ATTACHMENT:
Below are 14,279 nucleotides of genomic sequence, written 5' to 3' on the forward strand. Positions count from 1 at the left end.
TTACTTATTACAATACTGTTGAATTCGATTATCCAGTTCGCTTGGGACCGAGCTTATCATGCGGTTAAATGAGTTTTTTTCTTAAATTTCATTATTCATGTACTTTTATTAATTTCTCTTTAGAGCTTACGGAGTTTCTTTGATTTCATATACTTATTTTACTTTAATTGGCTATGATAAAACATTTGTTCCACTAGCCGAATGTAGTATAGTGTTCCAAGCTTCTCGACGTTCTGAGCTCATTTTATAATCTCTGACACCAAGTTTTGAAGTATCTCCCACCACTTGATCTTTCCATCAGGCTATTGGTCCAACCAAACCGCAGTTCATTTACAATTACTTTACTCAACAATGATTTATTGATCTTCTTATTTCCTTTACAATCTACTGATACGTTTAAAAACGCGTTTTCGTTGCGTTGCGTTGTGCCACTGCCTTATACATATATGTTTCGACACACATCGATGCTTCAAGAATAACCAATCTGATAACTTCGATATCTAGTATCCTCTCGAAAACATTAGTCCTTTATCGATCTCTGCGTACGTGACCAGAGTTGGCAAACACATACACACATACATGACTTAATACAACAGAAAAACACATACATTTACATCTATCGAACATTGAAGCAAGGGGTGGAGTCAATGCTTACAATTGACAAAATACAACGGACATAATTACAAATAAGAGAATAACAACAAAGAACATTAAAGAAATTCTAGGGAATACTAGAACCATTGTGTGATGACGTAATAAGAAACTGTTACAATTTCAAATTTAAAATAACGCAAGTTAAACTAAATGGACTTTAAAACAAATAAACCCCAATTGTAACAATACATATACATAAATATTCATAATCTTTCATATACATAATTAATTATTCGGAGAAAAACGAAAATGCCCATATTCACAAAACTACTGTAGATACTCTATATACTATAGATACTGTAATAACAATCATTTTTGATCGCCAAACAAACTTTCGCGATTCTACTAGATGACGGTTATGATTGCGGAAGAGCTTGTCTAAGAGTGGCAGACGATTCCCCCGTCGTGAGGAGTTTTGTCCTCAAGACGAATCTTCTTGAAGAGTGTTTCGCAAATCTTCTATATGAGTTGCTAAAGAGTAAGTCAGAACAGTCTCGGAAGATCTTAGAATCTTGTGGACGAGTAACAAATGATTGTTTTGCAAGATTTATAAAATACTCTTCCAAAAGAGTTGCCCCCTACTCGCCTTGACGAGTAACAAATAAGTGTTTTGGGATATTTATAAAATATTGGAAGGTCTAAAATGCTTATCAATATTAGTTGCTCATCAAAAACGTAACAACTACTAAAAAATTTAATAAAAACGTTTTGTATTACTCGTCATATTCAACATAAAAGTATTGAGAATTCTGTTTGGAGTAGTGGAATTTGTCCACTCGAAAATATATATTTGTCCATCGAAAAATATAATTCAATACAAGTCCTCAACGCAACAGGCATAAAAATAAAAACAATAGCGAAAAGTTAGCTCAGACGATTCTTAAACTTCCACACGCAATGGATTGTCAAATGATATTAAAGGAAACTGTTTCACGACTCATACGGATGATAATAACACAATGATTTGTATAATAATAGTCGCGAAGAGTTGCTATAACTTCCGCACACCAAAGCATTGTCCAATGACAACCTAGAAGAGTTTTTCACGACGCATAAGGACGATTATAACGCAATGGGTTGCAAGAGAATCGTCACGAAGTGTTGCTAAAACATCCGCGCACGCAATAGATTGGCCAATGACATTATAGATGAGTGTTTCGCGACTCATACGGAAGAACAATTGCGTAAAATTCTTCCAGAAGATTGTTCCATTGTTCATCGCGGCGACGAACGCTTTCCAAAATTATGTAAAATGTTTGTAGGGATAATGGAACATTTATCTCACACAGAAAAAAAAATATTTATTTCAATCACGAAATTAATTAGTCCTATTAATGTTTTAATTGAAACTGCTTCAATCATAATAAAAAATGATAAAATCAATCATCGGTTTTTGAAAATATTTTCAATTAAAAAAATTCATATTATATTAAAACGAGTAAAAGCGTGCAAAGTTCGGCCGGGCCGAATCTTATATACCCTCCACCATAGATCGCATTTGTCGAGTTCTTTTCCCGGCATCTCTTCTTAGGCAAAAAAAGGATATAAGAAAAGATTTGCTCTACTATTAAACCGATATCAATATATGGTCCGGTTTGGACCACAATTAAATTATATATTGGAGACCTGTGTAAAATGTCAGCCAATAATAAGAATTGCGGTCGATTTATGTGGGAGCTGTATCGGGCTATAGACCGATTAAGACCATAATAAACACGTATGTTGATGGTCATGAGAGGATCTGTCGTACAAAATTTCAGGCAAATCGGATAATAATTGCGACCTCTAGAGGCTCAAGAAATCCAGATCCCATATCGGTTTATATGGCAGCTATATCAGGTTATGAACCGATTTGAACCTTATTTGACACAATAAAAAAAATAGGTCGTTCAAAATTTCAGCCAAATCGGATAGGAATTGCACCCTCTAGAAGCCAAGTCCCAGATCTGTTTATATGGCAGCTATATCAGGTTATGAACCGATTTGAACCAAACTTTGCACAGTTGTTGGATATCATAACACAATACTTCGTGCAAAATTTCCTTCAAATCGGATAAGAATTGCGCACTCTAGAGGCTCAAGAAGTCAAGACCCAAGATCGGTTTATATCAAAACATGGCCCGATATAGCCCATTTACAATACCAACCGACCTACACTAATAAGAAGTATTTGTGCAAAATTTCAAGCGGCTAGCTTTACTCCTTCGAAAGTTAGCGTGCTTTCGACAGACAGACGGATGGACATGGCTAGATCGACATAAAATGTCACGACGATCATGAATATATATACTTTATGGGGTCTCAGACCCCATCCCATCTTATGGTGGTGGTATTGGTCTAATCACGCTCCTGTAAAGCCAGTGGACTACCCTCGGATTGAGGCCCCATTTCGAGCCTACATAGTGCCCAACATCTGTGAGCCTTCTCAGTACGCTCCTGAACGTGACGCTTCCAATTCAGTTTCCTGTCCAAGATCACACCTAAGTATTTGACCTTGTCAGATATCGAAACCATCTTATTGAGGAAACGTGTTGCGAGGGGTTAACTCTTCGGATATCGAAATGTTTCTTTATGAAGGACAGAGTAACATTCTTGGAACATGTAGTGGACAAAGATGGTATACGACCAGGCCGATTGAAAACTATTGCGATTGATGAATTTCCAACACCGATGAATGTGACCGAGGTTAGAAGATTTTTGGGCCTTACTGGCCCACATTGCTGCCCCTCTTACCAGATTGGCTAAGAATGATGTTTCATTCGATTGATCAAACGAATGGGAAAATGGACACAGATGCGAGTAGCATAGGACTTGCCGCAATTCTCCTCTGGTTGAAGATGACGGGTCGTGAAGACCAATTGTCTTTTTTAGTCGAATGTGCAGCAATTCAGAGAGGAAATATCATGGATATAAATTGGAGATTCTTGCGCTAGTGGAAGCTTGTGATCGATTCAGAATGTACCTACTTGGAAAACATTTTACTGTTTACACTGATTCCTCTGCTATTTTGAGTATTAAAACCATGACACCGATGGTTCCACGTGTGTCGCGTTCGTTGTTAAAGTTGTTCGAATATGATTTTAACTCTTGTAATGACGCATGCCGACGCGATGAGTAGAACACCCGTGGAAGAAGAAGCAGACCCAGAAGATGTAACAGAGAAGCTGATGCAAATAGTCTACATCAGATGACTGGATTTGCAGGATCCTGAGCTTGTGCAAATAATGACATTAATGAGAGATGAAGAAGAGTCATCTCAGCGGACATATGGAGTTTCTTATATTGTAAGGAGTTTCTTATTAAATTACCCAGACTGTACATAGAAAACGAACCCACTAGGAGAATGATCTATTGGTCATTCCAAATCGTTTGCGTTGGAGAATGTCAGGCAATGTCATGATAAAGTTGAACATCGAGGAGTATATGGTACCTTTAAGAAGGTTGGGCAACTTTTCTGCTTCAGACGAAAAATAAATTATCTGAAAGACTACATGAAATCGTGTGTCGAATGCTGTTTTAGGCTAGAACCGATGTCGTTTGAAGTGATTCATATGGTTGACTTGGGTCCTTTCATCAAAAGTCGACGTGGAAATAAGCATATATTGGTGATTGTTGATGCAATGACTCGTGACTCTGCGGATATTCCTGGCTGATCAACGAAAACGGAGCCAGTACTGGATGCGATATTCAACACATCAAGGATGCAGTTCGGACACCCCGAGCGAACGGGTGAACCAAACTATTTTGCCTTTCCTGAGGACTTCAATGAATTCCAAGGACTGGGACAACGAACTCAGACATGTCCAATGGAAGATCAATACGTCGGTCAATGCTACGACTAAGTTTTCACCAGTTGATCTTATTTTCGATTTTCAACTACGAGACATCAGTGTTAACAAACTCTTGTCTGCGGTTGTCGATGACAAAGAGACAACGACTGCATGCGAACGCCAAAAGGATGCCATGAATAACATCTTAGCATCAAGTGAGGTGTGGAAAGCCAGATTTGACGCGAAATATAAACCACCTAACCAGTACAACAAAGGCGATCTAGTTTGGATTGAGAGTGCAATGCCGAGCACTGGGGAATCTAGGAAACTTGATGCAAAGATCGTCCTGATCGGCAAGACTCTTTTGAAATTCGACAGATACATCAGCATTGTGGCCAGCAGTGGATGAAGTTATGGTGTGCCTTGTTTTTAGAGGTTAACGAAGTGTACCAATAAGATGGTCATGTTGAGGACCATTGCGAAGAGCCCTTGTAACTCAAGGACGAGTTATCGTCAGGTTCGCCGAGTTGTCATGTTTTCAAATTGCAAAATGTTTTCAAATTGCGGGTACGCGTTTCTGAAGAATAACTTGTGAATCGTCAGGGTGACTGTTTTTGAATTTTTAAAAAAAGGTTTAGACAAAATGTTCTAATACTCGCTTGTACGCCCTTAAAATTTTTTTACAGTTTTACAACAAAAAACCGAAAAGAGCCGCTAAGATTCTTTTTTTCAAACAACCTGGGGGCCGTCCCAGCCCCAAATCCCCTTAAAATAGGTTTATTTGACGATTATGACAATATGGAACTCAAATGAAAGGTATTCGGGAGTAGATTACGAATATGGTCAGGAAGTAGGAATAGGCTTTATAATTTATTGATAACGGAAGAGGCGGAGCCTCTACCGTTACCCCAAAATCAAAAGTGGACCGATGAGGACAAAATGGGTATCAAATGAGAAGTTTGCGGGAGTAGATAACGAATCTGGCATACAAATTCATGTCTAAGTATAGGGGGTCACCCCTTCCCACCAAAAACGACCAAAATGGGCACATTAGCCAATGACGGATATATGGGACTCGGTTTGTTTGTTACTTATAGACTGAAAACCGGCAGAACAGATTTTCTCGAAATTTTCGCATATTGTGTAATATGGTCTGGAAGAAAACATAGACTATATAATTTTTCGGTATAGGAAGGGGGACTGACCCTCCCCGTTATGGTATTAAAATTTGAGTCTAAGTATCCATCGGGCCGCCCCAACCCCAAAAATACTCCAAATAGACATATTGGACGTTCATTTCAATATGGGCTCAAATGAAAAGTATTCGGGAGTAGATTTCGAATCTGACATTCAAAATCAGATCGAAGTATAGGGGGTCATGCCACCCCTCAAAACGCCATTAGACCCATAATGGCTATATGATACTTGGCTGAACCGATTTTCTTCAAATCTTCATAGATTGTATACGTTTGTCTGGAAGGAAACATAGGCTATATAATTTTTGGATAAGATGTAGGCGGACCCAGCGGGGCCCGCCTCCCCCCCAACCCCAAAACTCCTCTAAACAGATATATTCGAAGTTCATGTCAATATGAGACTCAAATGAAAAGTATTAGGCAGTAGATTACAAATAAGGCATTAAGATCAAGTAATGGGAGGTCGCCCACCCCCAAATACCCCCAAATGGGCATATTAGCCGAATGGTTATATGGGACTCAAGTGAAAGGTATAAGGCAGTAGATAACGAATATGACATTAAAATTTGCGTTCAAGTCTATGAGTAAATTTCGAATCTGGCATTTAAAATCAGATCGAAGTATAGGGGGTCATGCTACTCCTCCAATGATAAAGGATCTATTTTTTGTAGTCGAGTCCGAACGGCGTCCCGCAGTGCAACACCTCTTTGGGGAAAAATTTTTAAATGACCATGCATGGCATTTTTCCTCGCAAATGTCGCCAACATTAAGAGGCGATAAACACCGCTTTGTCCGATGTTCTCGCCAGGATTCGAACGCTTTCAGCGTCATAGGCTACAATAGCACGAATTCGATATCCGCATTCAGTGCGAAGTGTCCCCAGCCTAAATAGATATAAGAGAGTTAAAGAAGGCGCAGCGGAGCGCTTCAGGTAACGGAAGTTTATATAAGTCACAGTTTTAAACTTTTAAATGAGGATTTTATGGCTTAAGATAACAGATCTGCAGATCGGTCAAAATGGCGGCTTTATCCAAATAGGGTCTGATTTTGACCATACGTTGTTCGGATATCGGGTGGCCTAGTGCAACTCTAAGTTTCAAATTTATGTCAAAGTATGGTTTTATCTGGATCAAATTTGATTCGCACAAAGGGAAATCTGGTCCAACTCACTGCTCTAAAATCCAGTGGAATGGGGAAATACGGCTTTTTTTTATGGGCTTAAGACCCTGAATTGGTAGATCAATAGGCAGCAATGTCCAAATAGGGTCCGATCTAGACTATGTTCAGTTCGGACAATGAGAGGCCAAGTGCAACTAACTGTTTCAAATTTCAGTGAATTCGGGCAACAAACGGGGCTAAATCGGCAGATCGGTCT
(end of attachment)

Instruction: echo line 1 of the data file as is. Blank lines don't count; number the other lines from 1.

Below are 14,279 nucleotides of genomic sequence, written 5' to 3' on the forward strand. Positions count from 1 at the left end.